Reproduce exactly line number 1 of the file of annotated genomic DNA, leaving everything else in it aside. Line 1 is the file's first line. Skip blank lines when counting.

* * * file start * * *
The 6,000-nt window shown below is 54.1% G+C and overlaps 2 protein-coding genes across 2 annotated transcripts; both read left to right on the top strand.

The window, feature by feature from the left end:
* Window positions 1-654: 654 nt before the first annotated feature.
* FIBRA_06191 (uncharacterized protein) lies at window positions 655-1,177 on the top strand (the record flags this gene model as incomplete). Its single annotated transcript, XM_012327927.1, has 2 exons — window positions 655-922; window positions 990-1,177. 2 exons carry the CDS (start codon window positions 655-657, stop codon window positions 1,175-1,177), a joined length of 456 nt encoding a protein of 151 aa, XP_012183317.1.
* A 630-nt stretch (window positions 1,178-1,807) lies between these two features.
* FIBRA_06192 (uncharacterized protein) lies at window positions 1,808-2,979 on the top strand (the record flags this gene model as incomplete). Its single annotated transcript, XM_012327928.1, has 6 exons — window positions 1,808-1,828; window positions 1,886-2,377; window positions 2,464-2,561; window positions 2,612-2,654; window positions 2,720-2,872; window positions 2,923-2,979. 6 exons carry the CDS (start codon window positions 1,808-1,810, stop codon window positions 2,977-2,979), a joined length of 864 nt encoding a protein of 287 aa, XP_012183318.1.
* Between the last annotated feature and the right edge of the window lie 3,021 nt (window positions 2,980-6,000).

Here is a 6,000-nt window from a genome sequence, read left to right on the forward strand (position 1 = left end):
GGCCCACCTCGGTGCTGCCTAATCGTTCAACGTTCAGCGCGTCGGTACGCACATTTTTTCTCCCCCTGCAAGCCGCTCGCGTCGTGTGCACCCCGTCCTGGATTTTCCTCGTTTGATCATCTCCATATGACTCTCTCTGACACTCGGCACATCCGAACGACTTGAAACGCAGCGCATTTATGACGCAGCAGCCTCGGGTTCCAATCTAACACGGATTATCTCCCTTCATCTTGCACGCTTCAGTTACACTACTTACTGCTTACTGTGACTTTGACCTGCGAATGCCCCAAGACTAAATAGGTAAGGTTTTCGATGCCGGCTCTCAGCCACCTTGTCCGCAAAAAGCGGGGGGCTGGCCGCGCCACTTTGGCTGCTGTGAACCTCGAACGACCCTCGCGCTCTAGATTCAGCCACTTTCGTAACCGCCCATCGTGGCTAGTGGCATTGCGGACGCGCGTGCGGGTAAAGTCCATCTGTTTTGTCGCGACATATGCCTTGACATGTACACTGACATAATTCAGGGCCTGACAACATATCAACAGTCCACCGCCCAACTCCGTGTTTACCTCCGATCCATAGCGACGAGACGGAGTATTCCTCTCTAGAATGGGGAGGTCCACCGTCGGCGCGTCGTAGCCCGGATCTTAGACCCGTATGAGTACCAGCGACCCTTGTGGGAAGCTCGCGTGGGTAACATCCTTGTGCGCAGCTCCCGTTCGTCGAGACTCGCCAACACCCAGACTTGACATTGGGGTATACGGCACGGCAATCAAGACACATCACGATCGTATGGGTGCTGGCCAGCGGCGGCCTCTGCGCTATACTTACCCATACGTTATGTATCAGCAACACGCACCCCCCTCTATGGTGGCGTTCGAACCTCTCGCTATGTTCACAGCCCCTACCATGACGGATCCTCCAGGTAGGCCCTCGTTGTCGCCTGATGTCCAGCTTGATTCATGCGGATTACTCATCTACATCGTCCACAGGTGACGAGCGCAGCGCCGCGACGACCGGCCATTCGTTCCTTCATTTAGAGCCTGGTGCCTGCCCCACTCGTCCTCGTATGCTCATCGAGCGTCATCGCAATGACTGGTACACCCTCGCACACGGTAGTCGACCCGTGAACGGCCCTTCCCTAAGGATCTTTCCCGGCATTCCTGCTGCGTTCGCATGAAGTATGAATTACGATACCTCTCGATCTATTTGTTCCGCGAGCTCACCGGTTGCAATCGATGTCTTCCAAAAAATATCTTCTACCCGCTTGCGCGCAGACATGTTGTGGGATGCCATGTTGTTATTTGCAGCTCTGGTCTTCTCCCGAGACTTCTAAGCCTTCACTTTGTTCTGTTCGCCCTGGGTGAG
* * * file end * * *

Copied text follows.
The 6,000-nt window shown below is 54.1% G+C and overlaps 2 protein-coding genes across 2 annotated transcripts; both read left to right on the top strand.